|Publication number||US5212555 A|
|Application number||US 07/809,607|
|Publication date||May 18, 1993|
|Filing date||Dec 17, 1991|
|Priority date||Dec 17, 1991|
|Also published as||DE69223123D1, DE69223123T2, EP0547599A2, EP0547599A3, EP0547599B1|
|Publication number||07809607, 809607, US 5212555 A, US 5212555A, US-A-5212555, US5212555 A, US5212555A|
|Inventors||Richard A. Stoltz|
|Original Assignee||Texas Instruments Incorporated|
|Export Citation||BiBTeX, EndNote, RefMan|
|Patent Citations (9), Referenced by (182), Classifications (12), Legal Events (4)|
|External Links: USPTO, USPTO Assignment, Espacenet|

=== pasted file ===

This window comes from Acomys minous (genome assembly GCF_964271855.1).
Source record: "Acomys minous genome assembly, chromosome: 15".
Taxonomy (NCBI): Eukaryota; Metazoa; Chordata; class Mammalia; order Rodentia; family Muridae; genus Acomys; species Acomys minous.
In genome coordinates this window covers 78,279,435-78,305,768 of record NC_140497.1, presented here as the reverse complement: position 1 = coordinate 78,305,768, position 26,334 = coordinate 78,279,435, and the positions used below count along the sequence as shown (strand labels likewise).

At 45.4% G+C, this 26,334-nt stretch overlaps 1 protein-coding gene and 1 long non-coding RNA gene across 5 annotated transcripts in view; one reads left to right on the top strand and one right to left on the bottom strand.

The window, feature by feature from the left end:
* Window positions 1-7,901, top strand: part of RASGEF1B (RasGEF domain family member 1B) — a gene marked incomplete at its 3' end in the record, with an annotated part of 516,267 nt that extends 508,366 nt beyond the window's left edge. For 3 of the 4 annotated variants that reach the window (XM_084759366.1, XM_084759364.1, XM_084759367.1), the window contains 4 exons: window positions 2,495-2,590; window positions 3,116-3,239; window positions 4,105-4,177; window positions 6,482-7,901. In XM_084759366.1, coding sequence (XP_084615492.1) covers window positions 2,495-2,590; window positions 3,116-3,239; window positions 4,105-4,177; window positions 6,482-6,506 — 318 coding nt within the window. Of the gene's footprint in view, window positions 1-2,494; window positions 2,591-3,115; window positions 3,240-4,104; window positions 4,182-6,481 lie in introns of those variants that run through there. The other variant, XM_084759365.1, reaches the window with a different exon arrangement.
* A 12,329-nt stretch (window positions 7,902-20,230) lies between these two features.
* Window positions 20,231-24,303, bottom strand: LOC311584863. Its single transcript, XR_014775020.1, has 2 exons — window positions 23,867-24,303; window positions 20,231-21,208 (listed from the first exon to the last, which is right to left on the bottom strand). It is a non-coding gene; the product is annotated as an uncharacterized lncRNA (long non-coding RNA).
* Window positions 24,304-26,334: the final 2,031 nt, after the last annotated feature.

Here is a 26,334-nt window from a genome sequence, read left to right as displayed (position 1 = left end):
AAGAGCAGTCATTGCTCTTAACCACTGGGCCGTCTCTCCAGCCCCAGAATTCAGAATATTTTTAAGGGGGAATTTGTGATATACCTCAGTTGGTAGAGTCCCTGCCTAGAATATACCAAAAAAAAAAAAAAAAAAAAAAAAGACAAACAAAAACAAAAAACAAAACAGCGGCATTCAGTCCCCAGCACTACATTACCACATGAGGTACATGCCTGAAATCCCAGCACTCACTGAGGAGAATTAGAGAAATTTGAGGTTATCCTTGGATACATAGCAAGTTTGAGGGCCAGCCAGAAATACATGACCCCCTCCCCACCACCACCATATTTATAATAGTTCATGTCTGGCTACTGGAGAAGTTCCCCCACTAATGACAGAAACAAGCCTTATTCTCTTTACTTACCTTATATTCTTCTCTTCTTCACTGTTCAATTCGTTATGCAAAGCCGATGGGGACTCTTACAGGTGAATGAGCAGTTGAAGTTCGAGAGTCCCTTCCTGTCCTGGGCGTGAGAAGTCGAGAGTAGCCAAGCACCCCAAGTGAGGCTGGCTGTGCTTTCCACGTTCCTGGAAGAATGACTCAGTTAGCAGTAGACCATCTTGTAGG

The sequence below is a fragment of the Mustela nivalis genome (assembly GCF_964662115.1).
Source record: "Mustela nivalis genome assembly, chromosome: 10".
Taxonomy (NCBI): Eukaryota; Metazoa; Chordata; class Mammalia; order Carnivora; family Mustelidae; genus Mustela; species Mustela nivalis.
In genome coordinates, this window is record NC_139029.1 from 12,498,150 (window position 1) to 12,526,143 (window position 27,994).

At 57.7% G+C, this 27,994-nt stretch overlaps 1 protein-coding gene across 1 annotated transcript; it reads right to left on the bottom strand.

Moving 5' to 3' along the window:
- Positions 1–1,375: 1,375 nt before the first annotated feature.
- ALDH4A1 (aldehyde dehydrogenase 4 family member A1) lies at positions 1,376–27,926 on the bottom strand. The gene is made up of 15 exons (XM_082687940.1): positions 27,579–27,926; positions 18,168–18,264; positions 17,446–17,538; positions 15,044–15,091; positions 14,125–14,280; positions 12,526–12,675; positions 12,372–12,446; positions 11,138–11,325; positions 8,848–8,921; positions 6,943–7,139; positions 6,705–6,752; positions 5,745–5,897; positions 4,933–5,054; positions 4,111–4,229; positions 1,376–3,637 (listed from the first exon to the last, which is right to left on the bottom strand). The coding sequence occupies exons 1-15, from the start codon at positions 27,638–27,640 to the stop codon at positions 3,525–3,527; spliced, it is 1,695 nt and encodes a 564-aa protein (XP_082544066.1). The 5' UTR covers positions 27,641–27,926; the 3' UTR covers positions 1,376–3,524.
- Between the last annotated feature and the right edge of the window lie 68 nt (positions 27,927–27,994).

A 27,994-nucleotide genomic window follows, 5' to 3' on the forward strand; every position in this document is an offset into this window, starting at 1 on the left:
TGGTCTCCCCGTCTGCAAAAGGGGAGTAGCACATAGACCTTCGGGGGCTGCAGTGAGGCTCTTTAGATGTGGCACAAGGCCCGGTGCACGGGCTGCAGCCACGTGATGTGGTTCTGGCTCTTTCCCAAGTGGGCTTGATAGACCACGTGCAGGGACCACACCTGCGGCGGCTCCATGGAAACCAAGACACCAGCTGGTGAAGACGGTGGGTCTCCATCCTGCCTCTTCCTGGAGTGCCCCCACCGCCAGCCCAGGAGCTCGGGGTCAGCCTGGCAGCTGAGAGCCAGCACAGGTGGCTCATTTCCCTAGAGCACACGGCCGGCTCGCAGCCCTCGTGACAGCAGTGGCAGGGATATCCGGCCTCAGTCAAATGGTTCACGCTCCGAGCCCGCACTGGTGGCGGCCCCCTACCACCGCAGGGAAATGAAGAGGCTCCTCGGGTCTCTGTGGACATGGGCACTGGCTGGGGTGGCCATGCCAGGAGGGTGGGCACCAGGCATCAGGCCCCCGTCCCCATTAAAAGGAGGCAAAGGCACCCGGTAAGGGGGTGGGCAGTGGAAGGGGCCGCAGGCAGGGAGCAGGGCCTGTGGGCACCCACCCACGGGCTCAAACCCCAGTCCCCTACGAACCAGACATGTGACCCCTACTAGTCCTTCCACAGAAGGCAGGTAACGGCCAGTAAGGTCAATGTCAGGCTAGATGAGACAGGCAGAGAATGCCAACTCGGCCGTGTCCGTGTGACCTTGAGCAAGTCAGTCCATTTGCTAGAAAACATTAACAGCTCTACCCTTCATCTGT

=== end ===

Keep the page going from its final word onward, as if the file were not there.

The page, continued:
The following patent applications are related to the present application, and are incorporated by reference herein:
U.S. Ser. No. 725,231, "Apparatus and Method for Digitized Video System"
U.S. Ser. No. 756,007, "DMD Display System Controller"
This invention relates to cameras and other image capturing devices, and more particularly to using a spatial light modulator and a single-cell sensor to generate a pixel-by-pixel signal.
Spatial light modulators (SLMs) are devices used to control the distribution of light in an optical system. SLMs are typically configured as one or two-dimensional arrays of individually addressable optical elements, representing pixels of an image. These elements modify either the amplitude or the phase of the light distribution within the optical system.
SLMs can be divided into various types, including an electro-optic, magneto-optic, liquid crystal, and deformable mirror devices. These different types may be further characterized according to whether they are suitable for amplitude or phase modulation or both.